One of my favorite activities is dolphin spotting. To the untrained eye it resembles loafing but aficionados understand the difficulties, intricacies, and the pay off. It’s an activity best undertaken with a glass of wine, beer, or a margarita in hand, a pair of binoculars and some patience.
All you do is stand, sit, or recline by the beach and stare into the water. You can see why some people will think you’re just loafing. But what you’re really doing is scanning the waves until something catches your eye. It will most likely be the tiny tip of a dorsal fin gliding through the waves. There might be one; there might be ten. Dorsal fins will emerge, submerge, emerge, submerge one after the other in a musical rhythm. If you get lucky dolphins in a playful mood will jump into the body of an oncoming wave and, before the wave crashes into white froth, be captured for a brief second in a window of blue. If you’re even luckier, they will leap above the waves and into the clear blue Baja sky.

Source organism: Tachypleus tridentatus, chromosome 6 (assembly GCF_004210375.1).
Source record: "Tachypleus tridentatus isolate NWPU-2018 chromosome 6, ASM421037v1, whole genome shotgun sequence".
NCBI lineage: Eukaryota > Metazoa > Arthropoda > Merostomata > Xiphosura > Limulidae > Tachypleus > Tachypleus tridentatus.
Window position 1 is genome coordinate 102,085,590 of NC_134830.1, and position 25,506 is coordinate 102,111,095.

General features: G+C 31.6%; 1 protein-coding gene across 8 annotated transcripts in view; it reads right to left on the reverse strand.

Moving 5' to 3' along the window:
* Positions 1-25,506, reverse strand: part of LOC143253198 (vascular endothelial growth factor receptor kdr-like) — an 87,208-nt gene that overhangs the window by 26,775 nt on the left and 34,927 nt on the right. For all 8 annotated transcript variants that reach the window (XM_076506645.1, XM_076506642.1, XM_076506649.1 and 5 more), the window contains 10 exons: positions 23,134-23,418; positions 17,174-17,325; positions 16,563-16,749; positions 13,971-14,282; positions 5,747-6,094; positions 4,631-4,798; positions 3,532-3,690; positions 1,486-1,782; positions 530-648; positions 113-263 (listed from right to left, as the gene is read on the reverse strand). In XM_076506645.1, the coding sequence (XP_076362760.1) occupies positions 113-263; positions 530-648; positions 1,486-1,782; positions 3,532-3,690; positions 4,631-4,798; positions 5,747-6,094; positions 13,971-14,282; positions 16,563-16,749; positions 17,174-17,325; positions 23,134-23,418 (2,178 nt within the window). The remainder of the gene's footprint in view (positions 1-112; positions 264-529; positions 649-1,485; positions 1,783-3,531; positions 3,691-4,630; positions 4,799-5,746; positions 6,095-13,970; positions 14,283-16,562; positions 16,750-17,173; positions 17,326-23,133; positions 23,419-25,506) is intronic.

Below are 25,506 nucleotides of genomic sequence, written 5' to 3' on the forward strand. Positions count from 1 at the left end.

Dolphin spotting can be done alone or with friends and has been known to bring strangers together as passersby, stop, shade their eyes against the sun, point, and shout “delfines! delfines!”.
The truth is that spotting just the tip of a single dorsal fin in the ocean is more exciting than an entire afternoon of watching dolphins at sea world.